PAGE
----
MICHAEL JONES, 37; business sales, the Bronx, New York:
“Usually I try to disassociate a little bit, maybe watch something else, turn the TV off, talk to some friends. I also have a therapist, I’ll talk with them and, you know, work through feelings.”
ANGELA FORD, 58; nonprofit executive director, Chicago:
“I never slept better in my life as a parent than when he was in China,” said Ford, whose adult son lived overseas for 10 years. “When he came back, he and I agreed that he wouldn’t own a car. I could not take the stress of him possibly being murdered. I couldn’t take it.”
SENYA AISOLA, 18; student, New Orleans:
“I don’t think I have any mental health issues related to police violence. I just feel like I have to fix the problem.”
THOMAS MAYES, 70; pastor, Aurora, Colorado:
“I’m saddened more than anything,” Mayes said of watching videos of police violence. “I don’t feel anger would even fit in there. I’m not surprised, but I’m disappointed. It’s one of the saddest feelings I ever get. It’s hard to fight back the tears.”
KT KENNEDY, 28; youth and community organizer, Brooklyn, New York:
“I lean on other folks in this community who are doing similar work. Usually they don’t have answers. But we laugh and we chill. It’s important to think of community safety, especially being Black and queer, and that just really looks like joy.”
TAJ ASHAHEED, 53; reentry specialist for the formerly incarcerated, Aurora, Colorado:
“I’ve learned to detach myself a bit so it’s less stressful.”
DANIEL McKIZZIE, 65; pastor, Minneapolis:
“I just pray for peace and comfort for the family. I don’t want to have a heart of bitterness.”
SAMMY DEIGH, 38; photographer, Brooklyn, New York:
“There’s a lot of repression that exists, so it can lead to bursts of anger.” At one point Deigh switched to seeing a Black therapist, which led to a personal realization: “I’m not looking for sympathy. I just want to be seen.”
ANISA ALI, 39; cultural broker, Somali American Parent Association, Minneapolis:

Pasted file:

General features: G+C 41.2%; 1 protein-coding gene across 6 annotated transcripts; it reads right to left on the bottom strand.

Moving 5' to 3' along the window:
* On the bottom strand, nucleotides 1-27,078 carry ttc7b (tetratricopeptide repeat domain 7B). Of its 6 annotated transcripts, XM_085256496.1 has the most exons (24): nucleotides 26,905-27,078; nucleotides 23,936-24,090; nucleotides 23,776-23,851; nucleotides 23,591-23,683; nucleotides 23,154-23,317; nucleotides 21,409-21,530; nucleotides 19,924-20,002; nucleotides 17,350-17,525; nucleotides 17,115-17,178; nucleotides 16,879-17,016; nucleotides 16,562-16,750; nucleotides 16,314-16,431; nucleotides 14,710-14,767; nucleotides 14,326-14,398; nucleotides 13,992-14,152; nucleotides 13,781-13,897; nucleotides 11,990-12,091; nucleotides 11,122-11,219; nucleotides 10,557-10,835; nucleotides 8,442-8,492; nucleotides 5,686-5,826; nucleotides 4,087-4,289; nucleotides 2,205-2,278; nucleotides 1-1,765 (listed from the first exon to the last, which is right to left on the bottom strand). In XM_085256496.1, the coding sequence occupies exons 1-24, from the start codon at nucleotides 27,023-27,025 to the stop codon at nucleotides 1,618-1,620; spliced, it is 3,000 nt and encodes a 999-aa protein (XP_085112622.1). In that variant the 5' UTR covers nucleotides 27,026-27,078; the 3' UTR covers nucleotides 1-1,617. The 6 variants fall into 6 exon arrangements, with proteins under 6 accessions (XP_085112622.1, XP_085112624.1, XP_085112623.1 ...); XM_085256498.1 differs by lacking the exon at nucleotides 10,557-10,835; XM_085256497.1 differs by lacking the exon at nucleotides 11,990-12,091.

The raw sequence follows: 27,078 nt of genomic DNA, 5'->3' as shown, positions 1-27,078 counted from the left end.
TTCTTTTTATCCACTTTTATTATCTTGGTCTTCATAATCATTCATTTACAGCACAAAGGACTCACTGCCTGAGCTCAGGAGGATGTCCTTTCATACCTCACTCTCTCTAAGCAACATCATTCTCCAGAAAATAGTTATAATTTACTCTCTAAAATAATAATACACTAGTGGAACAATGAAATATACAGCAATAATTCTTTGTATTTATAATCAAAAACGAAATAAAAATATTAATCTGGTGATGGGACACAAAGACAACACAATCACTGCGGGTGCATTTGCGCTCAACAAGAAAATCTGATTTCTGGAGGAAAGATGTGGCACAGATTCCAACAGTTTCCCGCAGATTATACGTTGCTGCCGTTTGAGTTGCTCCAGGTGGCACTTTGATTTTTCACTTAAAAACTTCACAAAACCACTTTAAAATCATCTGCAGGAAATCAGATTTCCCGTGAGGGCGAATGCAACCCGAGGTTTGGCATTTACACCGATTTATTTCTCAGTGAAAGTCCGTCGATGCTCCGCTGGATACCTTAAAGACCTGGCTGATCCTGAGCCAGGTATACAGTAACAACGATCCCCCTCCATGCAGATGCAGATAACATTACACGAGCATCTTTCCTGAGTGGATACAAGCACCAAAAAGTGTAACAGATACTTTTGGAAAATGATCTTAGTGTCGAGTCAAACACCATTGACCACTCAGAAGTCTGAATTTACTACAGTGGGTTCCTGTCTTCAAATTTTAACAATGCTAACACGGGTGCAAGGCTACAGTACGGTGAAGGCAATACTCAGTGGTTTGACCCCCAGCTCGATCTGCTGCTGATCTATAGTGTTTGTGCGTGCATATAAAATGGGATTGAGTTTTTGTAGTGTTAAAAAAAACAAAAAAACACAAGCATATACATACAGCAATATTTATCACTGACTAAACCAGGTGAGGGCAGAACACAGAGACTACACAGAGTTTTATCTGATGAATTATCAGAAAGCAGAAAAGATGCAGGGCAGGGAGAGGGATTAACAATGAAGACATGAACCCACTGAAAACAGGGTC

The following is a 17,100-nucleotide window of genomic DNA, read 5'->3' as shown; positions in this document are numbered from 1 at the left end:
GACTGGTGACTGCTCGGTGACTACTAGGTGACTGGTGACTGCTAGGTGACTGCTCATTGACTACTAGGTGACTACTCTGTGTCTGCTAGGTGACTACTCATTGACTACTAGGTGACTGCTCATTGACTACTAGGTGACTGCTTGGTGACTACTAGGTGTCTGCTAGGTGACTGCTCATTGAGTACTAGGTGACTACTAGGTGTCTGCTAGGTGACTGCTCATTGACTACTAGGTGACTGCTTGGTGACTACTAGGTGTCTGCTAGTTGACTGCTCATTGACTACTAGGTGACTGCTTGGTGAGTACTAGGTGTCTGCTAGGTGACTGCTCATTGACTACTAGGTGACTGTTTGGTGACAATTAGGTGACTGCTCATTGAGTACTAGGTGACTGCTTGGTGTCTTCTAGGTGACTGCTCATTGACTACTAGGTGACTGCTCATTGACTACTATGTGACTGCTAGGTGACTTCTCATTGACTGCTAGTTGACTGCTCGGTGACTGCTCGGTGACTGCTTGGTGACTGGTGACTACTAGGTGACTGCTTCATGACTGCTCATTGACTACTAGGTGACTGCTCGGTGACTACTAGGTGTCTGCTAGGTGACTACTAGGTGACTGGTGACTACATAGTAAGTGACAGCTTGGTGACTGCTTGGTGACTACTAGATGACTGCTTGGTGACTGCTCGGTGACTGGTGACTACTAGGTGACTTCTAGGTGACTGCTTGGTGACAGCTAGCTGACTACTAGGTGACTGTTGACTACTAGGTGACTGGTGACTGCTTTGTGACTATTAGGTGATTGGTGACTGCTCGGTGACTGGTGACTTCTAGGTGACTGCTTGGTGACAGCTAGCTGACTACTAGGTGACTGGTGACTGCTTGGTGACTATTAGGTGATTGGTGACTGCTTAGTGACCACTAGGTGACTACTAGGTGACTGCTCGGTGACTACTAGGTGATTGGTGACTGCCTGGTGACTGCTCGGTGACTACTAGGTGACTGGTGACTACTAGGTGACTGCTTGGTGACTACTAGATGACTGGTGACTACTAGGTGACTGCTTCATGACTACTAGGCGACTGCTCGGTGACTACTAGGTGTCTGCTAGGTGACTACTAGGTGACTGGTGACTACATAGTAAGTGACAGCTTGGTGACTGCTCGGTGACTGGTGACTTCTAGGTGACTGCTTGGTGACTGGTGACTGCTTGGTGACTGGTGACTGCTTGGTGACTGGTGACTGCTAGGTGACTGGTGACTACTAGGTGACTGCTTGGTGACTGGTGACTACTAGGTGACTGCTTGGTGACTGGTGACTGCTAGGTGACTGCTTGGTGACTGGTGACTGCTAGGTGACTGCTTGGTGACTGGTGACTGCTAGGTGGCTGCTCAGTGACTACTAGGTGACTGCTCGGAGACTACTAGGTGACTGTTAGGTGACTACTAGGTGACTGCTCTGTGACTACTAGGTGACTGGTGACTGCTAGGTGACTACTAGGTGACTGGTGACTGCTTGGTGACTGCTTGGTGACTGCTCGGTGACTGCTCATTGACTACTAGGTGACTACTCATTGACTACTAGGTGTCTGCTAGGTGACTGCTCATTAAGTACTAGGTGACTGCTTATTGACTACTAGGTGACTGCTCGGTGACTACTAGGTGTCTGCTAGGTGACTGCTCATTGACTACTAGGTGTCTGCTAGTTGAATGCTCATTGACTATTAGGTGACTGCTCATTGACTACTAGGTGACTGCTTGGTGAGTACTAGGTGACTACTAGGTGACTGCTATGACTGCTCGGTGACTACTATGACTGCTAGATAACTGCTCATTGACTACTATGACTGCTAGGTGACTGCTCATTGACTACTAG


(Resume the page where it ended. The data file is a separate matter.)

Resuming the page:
“I’m taking care of my mental health because I’m privileged that way. I’m meditating. I’m talking to a therapist. I’m reading books and listening to a podcast. I have friends — we get together and we are all single moms with Black sons. We form a support system.”
KARSONYA WISE WHITEHEAD, 54; professor of communication and African and African American studies, Loyola University, Baltimore:
“I do watch it multiple times,” Whitehead said of footage of police violence. “For the first few days, I am unable to sleep. I find that I am more on guard and more likely to take offense. My entire body feels like it is in pain. I am stressed.”
MALCOLM CLAYBORNE, 16; student, Los Angeles:
“Sometimes I wave at the police officers to show them that I’m a nice bystander. They usually don’t affect me.”
GRETA WILLIS, 59; retired Maryland correctional officer, Baltimore.
“I lived in a fog for a very long time. I thought I was in a dream, in a nightmare,” said Willis, whose 14-year-old son, Kevin L. Cooper, was fatally shot by a police officer in 2006 after she called to get assistance for him during a mental health crisis, “until I realized that this was reality.”
MARISA RENEE LEE, 40; former deputy of private sector engagement, Obama administration, New York’s Hudson Valley region:
“I try as much as possible, when these things happen, to create space for grief and to give myself permission to grieve.”
CORTINA LOUIS, 39; licensed mental health counselor, Winter Haven, Florida:
“I remember seeing the lights, the color of the officer that pulled me over, and I remember immediately putting my hands out of the window,” she said of being pulled over in 2019. “I was shaking, I felt like I was almost hyperventilating, I was scared to my core.”
Louis said that in 2020 she had to take days off from work “because it was emotionally exhausting and overwhelming.” She added, “I found myself uncontrollably crying, because my heart was aching.”
SADIQA REYNOLDS, 51; chief executive, Perception Institute, Louisville, Kentucky:
“I think there’s too much trauma in my house to talk about it.”
ELIJAH CYRUS, 29; freelance model, Oakland, California:
“For 48 hours people care, and then all of a sudden it’s like nothing again. And that’s exhausting.”
SIMEON BROWN, 25; phlebotomist, Alton, Illinois:
“I can’t watch the videos anymore. I hear about it, but I can never go and watch it,” he said. “It does too much on my mental health to even try to sit through a video.” Part of the reason they affect him so deeply, he noted, is that when there is a crime, officers are the first line of defense. “Now I’m afraid if I call, I may be a victim.”
Findings from the Morning Consult survey:
79% of Black parents said police violence affects their mental health.
71% of Black adults say their ability to cope has stayed the same or gotten worse over time.
69% of Black adults cope by talking to a friend or family member.
44% of Black adults say it’s harder to get through daily tasks after learning that officers have harmed a Black person.
38% of Black people said they feel anxious when they see an officer.
22% discussed police violence with a mental health care professional. Slightly more spoke with a religious leader.